If you can print the option to the screen you’re going to have the whole string in memory somwhere anyway, so this is a bit of a non-issue.
The problem with using the index is that then the reaction is bound to the index rather than the actual menu item, so if you reshuffle the menu items then you have to remember to change the code as well.
This is why the menu system in my repo uses function pointers.
It results in more progmem usage than using an index,
but it’s the most flexible option.
In my Minesweeper game I do something between the two,
I have a scoped enumeration that identifies the action to perform,
that way the action is cheap but it also overcomes the issue of having the functionality bound to the index rather than the actual menu item.
So this is for an unrelated project using a different setup?
If so you should have mentioned that sooner, this is an Arduboy site so we always assume people are talking about the Arduboy.
It’s hard to make recommendations without knowing the setup.
For one thing the available pool of APIs will have a big impact on what the code looks like.
(Also technically not being Arduboy related makes this somewhat off-topic.)
Without knowing the specs of the device it’s hard to know how it’s working.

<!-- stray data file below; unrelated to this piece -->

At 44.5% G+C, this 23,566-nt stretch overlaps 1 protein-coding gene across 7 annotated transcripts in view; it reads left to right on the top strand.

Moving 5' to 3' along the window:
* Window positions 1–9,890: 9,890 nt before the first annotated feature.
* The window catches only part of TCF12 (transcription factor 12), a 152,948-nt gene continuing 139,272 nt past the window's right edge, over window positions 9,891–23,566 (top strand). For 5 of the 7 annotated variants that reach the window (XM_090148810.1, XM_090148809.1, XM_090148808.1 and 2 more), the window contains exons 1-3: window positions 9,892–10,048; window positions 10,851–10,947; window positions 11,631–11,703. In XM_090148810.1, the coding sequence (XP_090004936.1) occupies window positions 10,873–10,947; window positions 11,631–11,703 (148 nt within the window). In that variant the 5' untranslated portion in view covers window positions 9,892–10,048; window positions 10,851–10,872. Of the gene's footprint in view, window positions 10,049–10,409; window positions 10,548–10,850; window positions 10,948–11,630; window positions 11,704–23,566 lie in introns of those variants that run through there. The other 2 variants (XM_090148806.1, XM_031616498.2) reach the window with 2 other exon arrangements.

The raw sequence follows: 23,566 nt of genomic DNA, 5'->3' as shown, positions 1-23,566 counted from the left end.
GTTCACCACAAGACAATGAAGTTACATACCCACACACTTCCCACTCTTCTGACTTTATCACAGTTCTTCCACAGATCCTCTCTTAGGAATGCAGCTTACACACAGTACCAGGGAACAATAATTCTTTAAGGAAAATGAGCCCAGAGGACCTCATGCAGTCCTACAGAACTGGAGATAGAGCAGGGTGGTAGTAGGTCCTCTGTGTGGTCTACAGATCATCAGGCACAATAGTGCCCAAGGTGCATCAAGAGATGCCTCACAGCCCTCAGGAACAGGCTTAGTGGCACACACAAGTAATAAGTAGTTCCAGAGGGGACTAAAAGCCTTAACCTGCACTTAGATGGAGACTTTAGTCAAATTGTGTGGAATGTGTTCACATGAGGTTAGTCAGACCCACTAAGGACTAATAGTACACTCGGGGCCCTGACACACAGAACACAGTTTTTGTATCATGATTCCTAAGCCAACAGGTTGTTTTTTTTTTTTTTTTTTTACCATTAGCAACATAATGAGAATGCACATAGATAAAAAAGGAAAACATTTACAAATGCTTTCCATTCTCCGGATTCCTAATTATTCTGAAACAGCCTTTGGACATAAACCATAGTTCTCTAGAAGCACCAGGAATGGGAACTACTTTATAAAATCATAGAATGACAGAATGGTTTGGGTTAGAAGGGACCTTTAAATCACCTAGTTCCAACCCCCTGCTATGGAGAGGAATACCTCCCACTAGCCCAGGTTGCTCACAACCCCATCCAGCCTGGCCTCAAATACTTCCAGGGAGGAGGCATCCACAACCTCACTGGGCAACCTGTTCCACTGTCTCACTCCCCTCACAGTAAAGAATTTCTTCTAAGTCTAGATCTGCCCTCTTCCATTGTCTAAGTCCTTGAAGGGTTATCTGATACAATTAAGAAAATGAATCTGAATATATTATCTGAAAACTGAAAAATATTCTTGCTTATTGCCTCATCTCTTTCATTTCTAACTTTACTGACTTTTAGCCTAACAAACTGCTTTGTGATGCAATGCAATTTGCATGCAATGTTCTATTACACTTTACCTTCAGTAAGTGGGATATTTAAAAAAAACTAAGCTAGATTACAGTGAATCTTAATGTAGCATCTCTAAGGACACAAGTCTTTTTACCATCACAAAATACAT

It’s possible that they have a dedicated SD reaching chip or something.
No problem, I’ve had time to refine it.
If you’re more of a hardware person then it might be worth mentioning that one of the potential hardware methods for selecting a byte for read or write is through an N-bit multiplexer (where N is the bit width of the processor’s address size).
So if you think for a 4-to-1 multiplexer you have 2 select lines,
the thing that selects a byte of RAM is essentially the same,
except it has N select lines (in the case of most AVR chips, N is 16).
I don’t know if that’s actually how it works with real hardware,
but that’s the way I discovered when trying to build virtual CPUs in video games that have logic gates.
(Also if none of that makes any sense, don’t worry.)
This code has the advantage of knowing all the text beforehand.
Constructing text ‘on the fly’ is more complicated.
The approach you can take will depend on several factors:
- What rendering API will you have available?
- What’s the spec of the system?
- In particular the amount of RAM, the screen resolution and the CPU speed are going to be important
- Will the file names all be in 8.3 format?
- Is there an upper limit on the size of the file names?
- How much RAM is actually free for use?
- I.e. not in use by a screen buffer.
(Side note: I think it’s a bit strange that this library is using newlines instead of having multiple text entries.)
I think it’s going to look a bit odd because the first comment will be missing some context,
but it’s probably best to put this in the ‘off topic’ area, so I’ll move it anyway.